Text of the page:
The Google claim

Google’s argument is that people want their search to be personalised. So if they are looking for a holiday destination, for example, they could be shown photos their Google+ friends have shared in addition to the standard search-result pages.

Google’s official blog puts it this way:

Google Search has always been about finding the best results for you. Sometimes that means results from the public web, but sometimes it means your personal content or things shared with you by people you care about. These wonderful people and this rich personal content is currently missing from your search experience. Search is still limited to a universe of webpages created publicly, mostly by people you’ve never met. Today, we’re changing that by bringing your world, rich with people and information, into search.

Search is pretty amazing at finding that one needle in a haystack of billions of webpages, images, videos, news and much more. But clearly, that isn’t enough. You should also be able to find your own stuff on the web, the people you know and things they’ve shared with you, as well as the people you don’t know but might want to… all from one search box.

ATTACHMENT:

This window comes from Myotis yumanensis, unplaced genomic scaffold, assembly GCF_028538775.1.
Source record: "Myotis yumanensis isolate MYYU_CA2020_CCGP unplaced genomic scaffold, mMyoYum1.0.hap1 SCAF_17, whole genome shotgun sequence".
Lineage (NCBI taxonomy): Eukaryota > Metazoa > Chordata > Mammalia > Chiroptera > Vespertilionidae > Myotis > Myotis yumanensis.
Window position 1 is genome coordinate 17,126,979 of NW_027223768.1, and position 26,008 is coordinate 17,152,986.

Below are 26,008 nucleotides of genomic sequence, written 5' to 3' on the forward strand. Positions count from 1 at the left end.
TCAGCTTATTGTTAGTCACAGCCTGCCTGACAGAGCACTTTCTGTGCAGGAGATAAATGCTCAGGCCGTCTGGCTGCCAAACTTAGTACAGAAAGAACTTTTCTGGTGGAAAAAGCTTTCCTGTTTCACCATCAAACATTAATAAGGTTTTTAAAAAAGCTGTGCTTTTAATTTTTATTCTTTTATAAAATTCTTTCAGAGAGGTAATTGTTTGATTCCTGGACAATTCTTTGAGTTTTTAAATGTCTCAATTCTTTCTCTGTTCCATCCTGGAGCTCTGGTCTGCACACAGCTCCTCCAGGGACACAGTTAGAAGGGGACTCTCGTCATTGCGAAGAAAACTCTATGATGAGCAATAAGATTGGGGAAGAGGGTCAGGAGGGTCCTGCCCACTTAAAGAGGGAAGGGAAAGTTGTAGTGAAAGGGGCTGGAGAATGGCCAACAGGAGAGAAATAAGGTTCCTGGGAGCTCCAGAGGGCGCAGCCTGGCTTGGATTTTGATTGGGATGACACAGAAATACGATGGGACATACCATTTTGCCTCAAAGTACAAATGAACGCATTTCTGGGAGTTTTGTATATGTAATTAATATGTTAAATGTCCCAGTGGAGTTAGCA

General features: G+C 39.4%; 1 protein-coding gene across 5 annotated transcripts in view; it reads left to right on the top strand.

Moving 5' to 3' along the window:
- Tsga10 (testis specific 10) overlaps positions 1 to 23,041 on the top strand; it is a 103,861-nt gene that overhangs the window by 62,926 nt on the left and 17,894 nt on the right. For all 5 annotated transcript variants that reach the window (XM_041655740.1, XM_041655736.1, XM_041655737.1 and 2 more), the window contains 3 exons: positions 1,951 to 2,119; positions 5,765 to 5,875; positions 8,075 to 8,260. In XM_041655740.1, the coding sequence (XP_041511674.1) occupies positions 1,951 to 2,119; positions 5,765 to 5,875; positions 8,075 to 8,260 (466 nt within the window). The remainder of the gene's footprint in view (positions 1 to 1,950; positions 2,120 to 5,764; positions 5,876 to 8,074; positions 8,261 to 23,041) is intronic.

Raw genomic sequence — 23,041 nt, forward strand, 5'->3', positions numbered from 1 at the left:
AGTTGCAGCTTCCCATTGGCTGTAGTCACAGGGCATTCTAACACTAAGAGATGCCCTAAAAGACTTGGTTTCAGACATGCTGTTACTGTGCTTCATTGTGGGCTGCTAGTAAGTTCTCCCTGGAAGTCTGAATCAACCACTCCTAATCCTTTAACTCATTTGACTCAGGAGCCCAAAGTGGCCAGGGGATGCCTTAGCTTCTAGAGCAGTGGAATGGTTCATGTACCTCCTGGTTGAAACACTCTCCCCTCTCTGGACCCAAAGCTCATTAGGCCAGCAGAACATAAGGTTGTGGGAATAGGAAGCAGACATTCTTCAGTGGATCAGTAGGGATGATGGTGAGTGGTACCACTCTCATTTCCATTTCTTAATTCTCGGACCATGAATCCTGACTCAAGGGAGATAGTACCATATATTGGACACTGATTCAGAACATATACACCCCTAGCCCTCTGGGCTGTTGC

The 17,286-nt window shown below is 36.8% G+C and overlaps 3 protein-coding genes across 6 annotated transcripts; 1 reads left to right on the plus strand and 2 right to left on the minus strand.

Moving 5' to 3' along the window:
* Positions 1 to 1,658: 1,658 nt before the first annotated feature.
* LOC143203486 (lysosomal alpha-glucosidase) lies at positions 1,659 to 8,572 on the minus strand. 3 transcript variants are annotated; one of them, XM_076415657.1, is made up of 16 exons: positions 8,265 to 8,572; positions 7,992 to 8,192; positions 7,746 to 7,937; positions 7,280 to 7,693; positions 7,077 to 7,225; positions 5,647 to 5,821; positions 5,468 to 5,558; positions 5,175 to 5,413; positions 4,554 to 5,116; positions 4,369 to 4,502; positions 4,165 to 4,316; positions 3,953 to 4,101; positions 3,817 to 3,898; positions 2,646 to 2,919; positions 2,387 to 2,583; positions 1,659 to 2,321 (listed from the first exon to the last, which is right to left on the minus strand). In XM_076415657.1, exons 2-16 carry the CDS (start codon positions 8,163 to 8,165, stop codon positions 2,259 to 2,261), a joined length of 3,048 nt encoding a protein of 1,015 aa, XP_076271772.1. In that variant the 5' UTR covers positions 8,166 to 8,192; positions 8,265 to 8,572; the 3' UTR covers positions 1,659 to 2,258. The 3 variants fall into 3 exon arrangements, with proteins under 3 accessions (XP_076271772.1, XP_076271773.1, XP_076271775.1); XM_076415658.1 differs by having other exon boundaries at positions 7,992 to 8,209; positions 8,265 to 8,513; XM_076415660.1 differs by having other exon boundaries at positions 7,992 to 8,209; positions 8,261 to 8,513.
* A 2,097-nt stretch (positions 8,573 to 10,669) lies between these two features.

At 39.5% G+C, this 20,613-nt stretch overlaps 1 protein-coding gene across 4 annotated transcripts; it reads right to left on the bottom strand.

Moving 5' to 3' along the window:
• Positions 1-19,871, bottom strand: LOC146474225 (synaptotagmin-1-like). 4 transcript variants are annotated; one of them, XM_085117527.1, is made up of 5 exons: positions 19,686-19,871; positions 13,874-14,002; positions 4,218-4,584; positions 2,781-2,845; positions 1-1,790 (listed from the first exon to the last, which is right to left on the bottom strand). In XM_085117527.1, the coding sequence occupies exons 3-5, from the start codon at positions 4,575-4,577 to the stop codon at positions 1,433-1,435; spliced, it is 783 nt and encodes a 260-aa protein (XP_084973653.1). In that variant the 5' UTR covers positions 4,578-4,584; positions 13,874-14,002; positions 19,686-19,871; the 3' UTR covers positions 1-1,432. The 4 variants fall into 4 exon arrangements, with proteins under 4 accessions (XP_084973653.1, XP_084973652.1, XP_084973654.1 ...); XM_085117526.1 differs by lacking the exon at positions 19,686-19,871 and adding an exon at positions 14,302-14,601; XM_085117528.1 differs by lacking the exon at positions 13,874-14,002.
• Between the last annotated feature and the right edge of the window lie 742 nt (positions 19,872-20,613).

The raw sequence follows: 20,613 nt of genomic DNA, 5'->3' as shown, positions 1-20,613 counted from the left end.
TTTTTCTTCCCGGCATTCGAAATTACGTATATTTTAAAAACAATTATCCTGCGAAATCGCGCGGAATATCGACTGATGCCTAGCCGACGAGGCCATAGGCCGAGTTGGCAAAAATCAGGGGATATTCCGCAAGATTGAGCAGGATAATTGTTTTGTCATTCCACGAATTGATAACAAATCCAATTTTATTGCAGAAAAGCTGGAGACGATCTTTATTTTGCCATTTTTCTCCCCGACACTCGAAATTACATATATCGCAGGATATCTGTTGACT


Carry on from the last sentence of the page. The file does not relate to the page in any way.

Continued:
We’re transforming Google into a search engine that understands not only content, but also people and relationships. We began this transformation with Social Search, and today we’re taking another big step in this direction…

The Twitter counter-claim

Given that the appeal of social media lies in its empowerment of individuals and giving weight to the opinions of peers rather than companies, there is some logic in Google’s argument. However, that counts for nothing with Twitter, who have issued a statement claiming: ‘As we’ve seen time and time again, news breaks first on Twitter; as a result, Twitter accounts and Tweets are often the most relevant [search] results.

‘We’re concerned that as a result of Google’s changes, finding this information will be much harder for everyone. We think that’s bad for people, publishers, news organisations and Twitter users.’